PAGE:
Germany: Vigilant cartel enforcement led to dip in cases

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In summary

The German Federal Cartel Office (FCO) continues to be an active, sophisticated and efficient enforcement authority. Most cartel cases in Germany are still settled rather than appealed to the courts as both the FCO and undertakings aim to avoid lengthy and burdensome oral hearings. Undertakings may also rightly fear that their fine could be substantially increased by the Appeals Court. As elsewhere, the overall trend appears to be a decline in cases (and, hence, overall fines) – albeit enforcement picked up some speed in 2022 with more than 18 dawn raids. The FCO has not only resumed dawn raids and reinitiated cartel proceedings but also commenced operation of the competition register, which will play a crucial role in public tenders.

Discussion points

  • Trends in cartel enforcement in respect of the FCO, leniency and settlements
  • Appeals Court proceedings and impact on undertakings’ willingness to settle or appeal
  • Impact of pending changes to procedural law in antitrust cases
  • Implementation of the competition register at the FCO

Referenced in this article

  • Confectionery cartel proceedings
  • Rossmann case
  • Beer cartel proceedings
  • Cologne Beer cartel proceedings
  • 11th amendment to the Act against Restraints of Competition
  • Sehlbach case

The German Federal Cartel Office (FCO) remains a very active, efficient and sophisticated enforcement authority. It has proactively picked up various matters and has many times been a front runner in Europe with its enforcement policy. It operates in a legal setting where substantive and procedural laws are reviewed and amended regularly. There have been four fundamental reforms of the Act against Restraints of Competition (GWB) since 2005.[1] A further bill of the German government (the 11th amendment) is soon to be introduced to parliament. This bill intends to strengthen the FCO’s powers to investigate market sectors and to impose remedies, even in the absence of an infringement of competition law. As far as cartels are concerned, the FCO’s, to date, never-used powers to order the disgorgement of economic benefits resulting from the violation of competition law will be strengthened: the bill provides for a statutory presumption that a competition law infringement caused an economic benefit of at least 1 per cent of the turnover generated in Germany with the products connected to the infringement. The amount to be paid can reach 10 per cent of the total turnover of the undertaking in the fiscal year preceding the FCO’s decision. This means that in Germany cartel infringements may cost the undertaking up to 20 per cent of its annual turnover (a maximum 10 per cent fine plus a maximum 10 per cent disgorgement) plus damages to customers!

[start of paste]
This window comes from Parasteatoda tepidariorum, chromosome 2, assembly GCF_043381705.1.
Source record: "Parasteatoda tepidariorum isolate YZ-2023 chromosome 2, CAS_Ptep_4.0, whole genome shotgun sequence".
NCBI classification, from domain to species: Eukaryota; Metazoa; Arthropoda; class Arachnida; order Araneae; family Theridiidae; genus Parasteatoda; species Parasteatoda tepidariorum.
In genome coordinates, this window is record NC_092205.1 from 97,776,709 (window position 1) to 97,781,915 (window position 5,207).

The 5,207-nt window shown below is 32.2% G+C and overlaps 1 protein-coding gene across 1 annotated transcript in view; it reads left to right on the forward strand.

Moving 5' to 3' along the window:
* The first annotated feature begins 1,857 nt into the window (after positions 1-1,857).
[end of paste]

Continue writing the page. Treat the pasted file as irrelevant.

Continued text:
Because antitrust fines can only be based on the substantive law that was in force at the time when the competition law infringement was committed, some of the cases pending before or decided by German courts and the FCO nowadays are still dealing with former versions of the GWB; therefore, to illustrate the enforcement trends and precedents of the period covered, this article first presents some essential background information, then touches on numbers and trends in fining decisions issued by the FCO and leniency applications. It highlights the most relevant cartel fine cases that have gone to appeal, and the status of judicature on the liability of board members for the company’s costs incurred for paying the cartel fines and damages.

In its last annual review, the FCO announced that it would adopt a tougher approach to investigations. It stated, for example, that it was planning on carrying out more unannounced searches (dawn raids) in 2022. On 18 January 2022, these announcements materialised when cable manufacturers were raided, followed by several further searches throughout the year. Furthermore, the FCO is advocating to make leniency applications more attractive by reducing the risk of private follow-on damages claims. The FCO argues that this is necessary from the perspective of public enforcement, as leniency applications have, to some extent, become unpopular because of the increased risk of private damage claims. The FCO is even reflecting on whether to fully indemnify key witnesses from claims for damages caused by cartels.

Background: particularities of German cartel enforcement procedure